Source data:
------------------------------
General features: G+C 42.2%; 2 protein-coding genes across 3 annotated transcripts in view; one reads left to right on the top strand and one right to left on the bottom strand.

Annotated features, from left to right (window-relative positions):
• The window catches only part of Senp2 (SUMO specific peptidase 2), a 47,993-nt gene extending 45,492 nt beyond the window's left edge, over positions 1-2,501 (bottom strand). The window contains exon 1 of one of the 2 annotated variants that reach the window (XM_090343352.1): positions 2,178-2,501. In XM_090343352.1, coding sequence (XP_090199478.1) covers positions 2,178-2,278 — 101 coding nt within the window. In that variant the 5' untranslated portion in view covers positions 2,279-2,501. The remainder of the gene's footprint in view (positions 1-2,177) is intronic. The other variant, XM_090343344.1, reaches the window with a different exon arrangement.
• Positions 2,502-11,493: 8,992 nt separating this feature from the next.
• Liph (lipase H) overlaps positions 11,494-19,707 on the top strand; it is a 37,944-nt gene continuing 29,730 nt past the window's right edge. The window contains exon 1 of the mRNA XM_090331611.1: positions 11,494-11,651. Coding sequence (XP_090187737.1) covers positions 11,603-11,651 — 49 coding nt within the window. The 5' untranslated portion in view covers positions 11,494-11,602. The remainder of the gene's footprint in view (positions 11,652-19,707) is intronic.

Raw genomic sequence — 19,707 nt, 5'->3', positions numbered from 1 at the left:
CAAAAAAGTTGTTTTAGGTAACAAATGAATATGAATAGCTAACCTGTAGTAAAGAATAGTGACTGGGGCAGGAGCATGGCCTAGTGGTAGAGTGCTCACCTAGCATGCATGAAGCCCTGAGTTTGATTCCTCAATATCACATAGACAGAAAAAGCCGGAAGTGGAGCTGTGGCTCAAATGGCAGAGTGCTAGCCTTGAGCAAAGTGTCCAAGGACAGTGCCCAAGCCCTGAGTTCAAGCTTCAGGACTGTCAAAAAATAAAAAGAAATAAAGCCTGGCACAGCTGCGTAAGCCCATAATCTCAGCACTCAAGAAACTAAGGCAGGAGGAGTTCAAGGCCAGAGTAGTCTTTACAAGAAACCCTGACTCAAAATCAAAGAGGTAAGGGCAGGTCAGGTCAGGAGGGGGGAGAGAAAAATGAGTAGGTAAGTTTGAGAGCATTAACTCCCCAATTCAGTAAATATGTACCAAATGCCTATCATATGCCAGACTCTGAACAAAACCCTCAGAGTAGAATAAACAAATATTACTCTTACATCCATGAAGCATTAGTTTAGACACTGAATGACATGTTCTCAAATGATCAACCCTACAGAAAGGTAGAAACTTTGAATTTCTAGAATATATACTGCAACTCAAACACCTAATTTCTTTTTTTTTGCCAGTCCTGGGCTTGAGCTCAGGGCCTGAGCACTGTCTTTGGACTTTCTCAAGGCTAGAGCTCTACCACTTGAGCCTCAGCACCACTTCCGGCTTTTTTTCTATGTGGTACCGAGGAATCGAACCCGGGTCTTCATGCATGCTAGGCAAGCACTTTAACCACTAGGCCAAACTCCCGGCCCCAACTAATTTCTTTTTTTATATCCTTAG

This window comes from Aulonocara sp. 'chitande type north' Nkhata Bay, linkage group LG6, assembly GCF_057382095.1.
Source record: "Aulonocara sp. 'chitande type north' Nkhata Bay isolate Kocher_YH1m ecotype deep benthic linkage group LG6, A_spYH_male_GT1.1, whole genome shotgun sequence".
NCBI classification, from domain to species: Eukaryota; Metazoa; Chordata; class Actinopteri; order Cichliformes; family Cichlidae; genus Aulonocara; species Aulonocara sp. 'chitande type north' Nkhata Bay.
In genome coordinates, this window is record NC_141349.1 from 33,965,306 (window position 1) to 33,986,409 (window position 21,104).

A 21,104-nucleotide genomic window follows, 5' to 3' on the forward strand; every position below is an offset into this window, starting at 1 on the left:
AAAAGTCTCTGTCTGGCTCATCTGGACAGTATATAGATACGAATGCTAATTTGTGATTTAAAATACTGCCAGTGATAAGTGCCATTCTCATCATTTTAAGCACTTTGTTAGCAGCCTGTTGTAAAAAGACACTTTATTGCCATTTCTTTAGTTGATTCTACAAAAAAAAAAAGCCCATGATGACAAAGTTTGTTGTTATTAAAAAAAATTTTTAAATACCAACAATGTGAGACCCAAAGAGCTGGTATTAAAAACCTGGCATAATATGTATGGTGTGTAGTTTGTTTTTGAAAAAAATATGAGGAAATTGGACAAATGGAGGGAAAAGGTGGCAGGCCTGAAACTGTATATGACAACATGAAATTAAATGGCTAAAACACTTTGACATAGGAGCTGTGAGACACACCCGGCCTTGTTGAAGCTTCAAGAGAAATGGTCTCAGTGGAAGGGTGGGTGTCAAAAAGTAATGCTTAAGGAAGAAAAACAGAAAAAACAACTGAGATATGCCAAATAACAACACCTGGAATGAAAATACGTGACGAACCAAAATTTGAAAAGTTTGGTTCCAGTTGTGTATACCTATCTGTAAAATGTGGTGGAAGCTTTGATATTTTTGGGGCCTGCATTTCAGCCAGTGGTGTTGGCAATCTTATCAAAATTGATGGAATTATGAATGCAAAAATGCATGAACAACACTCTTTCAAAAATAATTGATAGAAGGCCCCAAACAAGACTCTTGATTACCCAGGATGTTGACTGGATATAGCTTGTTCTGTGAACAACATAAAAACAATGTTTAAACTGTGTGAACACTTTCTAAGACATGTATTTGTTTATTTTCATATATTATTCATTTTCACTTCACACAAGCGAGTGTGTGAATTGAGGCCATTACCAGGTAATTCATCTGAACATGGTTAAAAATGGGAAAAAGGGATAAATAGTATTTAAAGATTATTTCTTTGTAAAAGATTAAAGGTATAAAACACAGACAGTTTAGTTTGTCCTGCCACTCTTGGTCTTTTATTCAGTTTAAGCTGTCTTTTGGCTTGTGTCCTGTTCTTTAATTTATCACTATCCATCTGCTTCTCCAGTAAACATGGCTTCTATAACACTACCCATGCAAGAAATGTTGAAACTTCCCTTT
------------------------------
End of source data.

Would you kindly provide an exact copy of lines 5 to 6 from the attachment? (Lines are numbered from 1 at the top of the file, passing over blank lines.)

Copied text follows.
• Liph (lipase H) overlaps positions 11,494-19,707 on the top strand; it is a 37,944-nt gene continuing 29,730 nt past the window's right edge. The window contains exon 1 of the mRNA XM_090331611.1: positions 11,494-11,651. Coding sequence (XP_090187737.1) covers positions 11,603-11,651 — 49 coding nt within the window. The 5' untranslated portion in view covers positions 11,494-11,602. The remainder of the gene's footprint in view (positions 11,652-19,707) is intronic.

Raw genomic sequence — 19,707 nt, 5'->3', positions numbered from 1 at the left: